3rd Mar '15 11:29:56 AM gallium
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* In ''Series/TheLastManOnEarth'', Carol the pedantic GrammarNazi annoys Phil to no end by insisting on correcting him every time he ends a sentence with a preposition.
10th Feb '15 1:49:34 AM Elusivehawk
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-->'''Yorick:''' "I knew I wanted to keep living in any world that you were a part of. But that was hard to admit to myself, and not just because it ended with a preposition."
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-->'''Yorick:''' "I I knew I wanted to keep living in any world that you were a part of. But that was hard to admit to myself, and not just because it ended with a preposition."
14th Oct '14 2:58:42 AM DeusMorti
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Grammar changes, hopefully not too hypocritical given the page in question.
This is actually applying Latin grammar rules to English, and while some of those can actually apply in the latter language (like no double negatives), this one doesn't (same with splitting infinitives, which is ''impossible'' in Latin). Many sentences just don't flow in English if this rule is shoehorned in, and evidence has been shown that ending sentences with prepositions has been in the language since Anglo-Saxon. The blind insistence that Latin represented the "perfect" language and all other language grammars must be shoe-horned into Latin grammatical conventions bedevilled foreign language learning in Great Britain until well into the 20th century. Even utterly unrelated languages like Irish and Scottish Gaelic were forced into a Latinate grammatical analysis they were not intended for. And in schools, "English Grammar" in practice meant applying Latin structure to a Germanic language, much to the bewilderment of pupils. This was the case even into the 1970's in many schools.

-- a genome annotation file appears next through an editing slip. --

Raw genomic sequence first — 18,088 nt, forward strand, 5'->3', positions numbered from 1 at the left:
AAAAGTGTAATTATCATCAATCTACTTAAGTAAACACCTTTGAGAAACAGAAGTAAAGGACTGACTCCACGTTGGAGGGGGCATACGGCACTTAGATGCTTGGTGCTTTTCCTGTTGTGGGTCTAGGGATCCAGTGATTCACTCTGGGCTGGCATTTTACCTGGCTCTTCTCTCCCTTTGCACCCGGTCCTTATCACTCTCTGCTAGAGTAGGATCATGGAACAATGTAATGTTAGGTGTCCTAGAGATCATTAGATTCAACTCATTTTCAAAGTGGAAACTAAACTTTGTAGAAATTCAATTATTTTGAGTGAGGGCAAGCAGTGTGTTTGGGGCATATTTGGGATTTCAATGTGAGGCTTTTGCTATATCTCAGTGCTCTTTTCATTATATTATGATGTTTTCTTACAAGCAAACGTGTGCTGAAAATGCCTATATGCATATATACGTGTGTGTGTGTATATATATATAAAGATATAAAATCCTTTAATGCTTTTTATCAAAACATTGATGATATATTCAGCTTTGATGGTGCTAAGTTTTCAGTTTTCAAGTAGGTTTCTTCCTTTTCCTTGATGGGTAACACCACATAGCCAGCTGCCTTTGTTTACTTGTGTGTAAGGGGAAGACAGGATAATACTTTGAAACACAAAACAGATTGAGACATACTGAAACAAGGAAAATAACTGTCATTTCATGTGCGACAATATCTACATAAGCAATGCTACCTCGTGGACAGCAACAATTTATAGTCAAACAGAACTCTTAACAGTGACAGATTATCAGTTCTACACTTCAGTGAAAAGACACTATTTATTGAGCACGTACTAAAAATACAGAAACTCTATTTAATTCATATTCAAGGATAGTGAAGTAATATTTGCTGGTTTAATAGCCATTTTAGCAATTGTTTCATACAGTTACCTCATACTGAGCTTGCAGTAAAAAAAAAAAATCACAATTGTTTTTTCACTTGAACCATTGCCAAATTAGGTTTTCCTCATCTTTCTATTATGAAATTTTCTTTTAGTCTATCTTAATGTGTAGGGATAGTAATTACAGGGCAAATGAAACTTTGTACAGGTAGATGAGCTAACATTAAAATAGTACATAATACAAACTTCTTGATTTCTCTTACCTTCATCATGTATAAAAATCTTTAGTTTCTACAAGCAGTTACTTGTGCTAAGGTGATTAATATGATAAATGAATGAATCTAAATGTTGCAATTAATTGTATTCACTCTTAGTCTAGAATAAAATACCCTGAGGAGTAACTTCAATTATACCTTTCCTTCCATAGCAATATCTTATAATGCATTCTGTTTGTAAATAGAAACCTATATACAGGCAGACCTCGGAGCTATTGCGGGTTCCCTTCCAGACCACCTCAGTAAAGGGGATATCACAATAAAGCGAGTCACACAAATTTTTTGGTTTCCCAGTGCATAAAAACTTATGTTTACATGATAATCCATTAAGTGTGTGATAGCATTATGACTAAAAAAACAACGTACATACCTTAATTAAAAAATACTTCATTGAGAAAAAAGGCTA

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This is actually applying Latin grammar rules to English, and while some of those can actually apply in the latter language (like no double negatives), this one doesn't (same with splitting infinitives, which is ''impossible'' in Latin). Many sentences just don't flow in English if this rule is shoehorned in, and evidence has been shown that ending sentences with prepositions has been in the language since Anglo-Saxon. The blind insistence that Latin represented the "perfect" language and all other language grammars must be shoe-horned into Latin grammatical conventions bedevilled foreign language learning in Great Britain until well into the 20th century. Even utterly unrelated languages like Irish and Scottish Gaelic were forced into a Latinate grammatical analysis for which they were not intended for.intended. And in schools, "English Grammar" in practice meant applying Latin structure to a Germanic language, much to the bewilderment of pupils. This was the case even into the 1970's in many schools.